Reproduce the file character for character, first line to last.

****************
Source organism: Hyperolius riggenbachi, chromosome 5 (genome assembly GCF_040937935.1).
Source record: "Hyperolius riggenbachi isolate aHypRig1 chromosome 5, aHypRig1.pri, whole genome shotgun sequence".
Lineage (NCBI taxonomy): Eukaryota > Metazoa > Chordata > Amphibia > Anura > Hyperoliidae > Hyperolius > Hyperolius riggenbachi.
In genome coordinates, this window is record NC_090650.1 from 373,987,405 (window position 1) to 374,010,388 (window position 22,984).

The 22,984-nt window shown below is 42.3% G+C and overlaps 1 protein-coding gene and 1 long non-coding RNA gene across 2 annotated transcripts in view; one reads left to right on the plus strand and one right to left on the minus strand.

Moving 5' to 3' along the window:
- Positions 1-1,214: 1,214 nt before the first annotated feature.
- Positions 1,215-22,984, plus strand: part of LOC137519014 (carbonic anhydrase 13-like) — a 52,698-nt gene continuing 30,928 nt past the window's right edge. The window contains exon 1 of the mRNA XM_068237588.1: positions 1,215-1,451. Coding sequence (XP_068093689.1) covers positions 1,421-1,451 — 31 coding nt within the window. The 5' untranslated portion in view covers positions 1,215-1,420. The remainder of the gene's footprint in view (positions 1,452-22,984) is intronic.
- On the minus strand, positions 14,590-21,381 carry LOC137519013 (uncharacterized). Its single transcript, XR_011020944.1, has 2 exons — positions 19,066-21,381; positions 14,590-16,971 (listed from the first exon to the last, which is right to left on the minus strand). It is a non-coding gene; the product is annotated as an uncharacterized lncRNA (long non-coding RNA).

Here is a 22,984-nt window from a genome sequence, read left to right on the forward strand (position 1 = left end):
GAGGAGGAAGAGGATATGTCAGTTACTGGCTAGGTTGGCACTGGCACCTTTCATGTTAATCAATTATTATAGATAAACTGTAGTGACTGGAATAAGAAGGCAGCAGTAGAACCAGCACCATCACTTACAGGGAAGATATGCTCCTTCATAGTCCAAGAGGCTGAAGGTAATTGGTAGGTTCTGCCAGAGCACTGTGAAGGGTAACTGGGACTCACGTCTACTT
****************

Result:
Source organism: Hyperolius riggenbachi, chromosome 5 (genome assembly GCF_040937935.1).
Source record: "Hyperolius riggenbachi isolate aHypRig1 chromosome 5, aHypRig1.pri, whole genome shotgun sequence".
Lineage (NCBI taxonomy): Eukaryota > Metazoa > Chordata > Amphibia > Anura > Hyperoliidae > Hyperolius > Hyperolius riggenbachi.
In genome coordinates, this window is record NC_090650.1 from 373,987,405 (window position 1) to 374,010,388 (window position 22,984).

The 22,984-nt window shown below is 42.3% G+C and overlaps 1 protein-coding gene and 1 long non-coding RNA gene across 2 annotated transcripts in view; one reads left to right on the plus strand and one right to left on the minus strand.

Moving 5' to 3' along the window:
- Positions 1-1,214: 1,214 nt before the first annotated feature.
- Positions 1,215-22,984, plus strand: part of LOC137519014 (carbonic anhydrase 13-like) — a 52,698-nt gene continuing 30,928 nt past the window's right edge. The window contains exon 1 of the mRNA XM_068237588.1: positions 1,215-1,451. Coding sequence (XP_068093689.1) covers positions 1,421-1,451 — 31 coding nt within the window. The 5' untranslated portion in view covers positions 1,215-1,420. The remainder of the gene's footprint in view (positions 1,452-22,984) is intronic.
- On the minus strand, positions 14,590-21,381 carry LOC137519013 (uncharacterized). Its single transcript, XR_011020944.1, has 2 exons — positions 19,066-21,381; positions 14,590-16,971 (listed from the first exon to the last, which is right to left on the minus strand). It is a non-coding gene; the product is annotated as an uncharacterized lncRNA (long non-coding RNA).

Here is a 22,984-nt window from a genome sequence, read left to right on the forward strand (position 1 = left end):
GAGGAGGAAGAGGATATGTCAGTTACTGGCTAGGTTGGCACTGGCACCTTTCATGTTAATCAATTATTATAGATAAACTGTAGTGACTGGAATAAGAAGGCAGCAGTAGAACCAGCACCATCACTTACAGGGAAGATATGCTCCTTCATAGTCCAAGAGGCTGAAGGTAATTGGTAGGTTCTGCCAGAGCACTGTGAAGGGTAACTGGGACTCACGTCTACTT